'Slightly bad taste, Archchancellor, I feel.'
'What? Everyone likes some comfy cushions when they're feeling a little under the weather, don't they?' said the man to whom sickness was a mystery.
'He was a table this morning. Mahogany, I believe. He seems to be able to retain his colour, at least.' The Lecturer in Recent Runes closed the book with a sigh. 'He's certainly lost control of his morphic function,' he said. 'It's not surprising, I suppose. Once it's been changed, it'll change again much more easily, I'm afraid. A well known fact.' He looked at the Archchancellor's frozen grin and sighed. Mustrum Ridcully was notorious for not trying to understand things if there was anyone around to do it for him. "

RIP Jordin Kare

Jul. 20th, 2017 12:25 am
figmo: (Default)
[personal profile] figmo
Jordin coded yesterday (Wednesday) afternoon. From what I can gather, he'd had heart valve replacement surgery and never woke up from it.

This was a shocker. I didn't know about the heart surgery, and I was shocked to hear he'd died. Other than the valve, Jordin was in pretty good shape.

I am still reeling. He was kind of a mentor to me in the filk community. He showed me how to deal with difficult situations with grace and dignity. He was also a gentleman, a gentle soul, and had a terrific sense of humor.

My sympathy goes out to Mary Kay Kare and to the rest of his family.

Food history

Jul. 19th, 2017 10:11 am

A Hugo recommendation for next year

Jul. 18th, 2017 05:29 pm
filkerdave: (science fiction)
[personal profile] filkerdave

The truly wonderful What Football Will be Like in 17776 has finished so now's a great time to sit down and read it.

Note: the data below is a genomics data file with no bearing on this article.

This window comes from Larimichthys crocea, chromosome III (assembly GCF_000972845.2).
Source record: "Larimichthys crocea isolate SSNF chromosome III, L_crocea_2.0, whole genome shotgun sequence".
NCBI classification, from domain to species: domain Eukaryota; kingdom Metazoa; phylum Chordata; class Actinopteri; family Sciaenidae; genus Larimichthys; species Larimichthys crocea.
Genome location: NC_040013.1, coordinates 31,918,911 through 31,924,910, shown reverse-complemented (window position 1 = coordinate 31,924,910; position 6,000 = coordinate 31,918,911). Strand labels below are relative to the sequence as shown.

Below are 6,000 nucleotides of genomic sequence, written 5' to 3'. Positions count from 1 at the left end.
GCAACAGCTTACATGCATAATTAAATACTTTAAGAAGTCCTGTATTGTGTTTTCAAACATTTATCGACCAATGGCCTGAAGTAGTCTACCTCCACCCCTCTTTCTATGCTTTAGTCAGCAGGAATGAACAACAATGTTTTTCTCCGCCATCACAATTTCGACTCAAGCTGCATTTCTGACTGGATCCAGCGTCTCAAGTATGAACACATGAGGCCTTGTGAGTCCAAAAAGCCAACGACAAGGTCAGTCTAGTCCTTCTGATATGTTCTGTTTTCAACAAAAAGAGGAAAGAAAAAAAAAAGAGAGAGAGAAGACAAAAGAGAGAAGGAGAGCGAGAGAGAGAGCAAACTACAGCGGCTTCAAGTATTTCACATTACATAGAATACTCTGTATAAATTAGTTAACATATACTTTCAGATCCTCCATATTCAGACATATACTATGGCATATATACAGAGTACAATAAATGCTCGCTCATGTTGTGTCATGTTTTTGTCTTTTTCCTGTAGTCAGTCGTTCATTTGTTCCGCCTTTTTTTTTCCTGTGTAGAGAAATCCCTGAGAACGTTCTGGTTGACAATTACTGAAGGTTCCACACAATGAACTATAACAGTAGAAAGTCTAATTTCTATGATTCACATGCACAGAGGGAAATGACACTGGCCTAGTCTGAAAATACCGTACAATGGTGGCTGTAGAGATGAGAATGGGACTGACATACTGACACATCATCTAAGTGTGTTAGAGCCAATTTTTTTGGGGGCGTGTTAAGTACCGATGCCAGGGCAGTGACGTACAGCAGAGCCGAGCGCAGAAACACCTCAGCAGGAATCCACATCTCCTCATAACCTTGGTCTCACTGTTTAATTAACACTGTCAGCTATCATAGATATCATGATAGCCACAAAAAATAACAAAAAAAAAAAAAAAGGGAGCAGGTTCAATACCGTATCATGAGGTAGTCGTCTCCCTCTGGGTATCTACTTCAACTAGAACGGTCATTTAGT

It's a lovely little SF piece. Be warned that you'll need to watch videos and animations as well as reading text. It's worth it, though.
rolanni: (Default)
[personal profile] rolanni

So!  My new fountain pen arrived.  It's gorgeous, and! it writes sooooo smooth on the gritty old yellow so-called "legal pad" paper which is my preferred paper.  The pen came with a converter, which I hadn't realized, or I would've bought it a nice bottle of purple ink, instead of a box of black cartridges.  Maybe later.

What's that, you say?   Picture?  How about a link, instead?

I went shopping after doing the gym thing this morning.  Since I had been putting this off for a while, I had rather a Lengthy List and only accomplished about half.  I fear that I am no longer the Lean Mean Shopping Machine of yore. . .In any case, I'll try to finish up on Thursday.

One of the things I'll need is!  Bug repellent.  Bugs find me very tasty (it's like mosquitoes somehow know I have a lousy immune system) and I have it in my mind to be out in gardens and zoos and suchlike things, so bug repellent has moved to the top of the (remainder of) my list.  Can anyone recommend a good, not-hideously-poisonous-to-all-living-things-and-or-cancer-causing bug repellent that's easy to apply and doesn't smell bad? (not that I want the earth, or anything)

The other things I'll need on Thursday are replacement plants for the Cat Garden, which, under the combined efforts of the neighbor's chickens and the lawn guy's assistant, has mostly become a Weed Garden.  The dragon flowers are still doing well, but the bee balm was ruthlessly cut off last year by the LGA, and did not, as I had. . .kind of hoped. . .come back.  The garden is now well under the limbs of the red maple, so I'm thinking some hosta (called Jimmy here at the Cat Farm, because I can never remember what the damned thing is called, and Steve said that The Murdered Teamster sounded more like a rock band than a plant), or maybe some more bee balm, if the LGA can be educated not to cut off their heads, or some other shade-loving plants.  And there's one REALLY sunny corner where some day lilies might profit...

You see, I think, why I decided to Put Off Until Thursday what I did not finish today.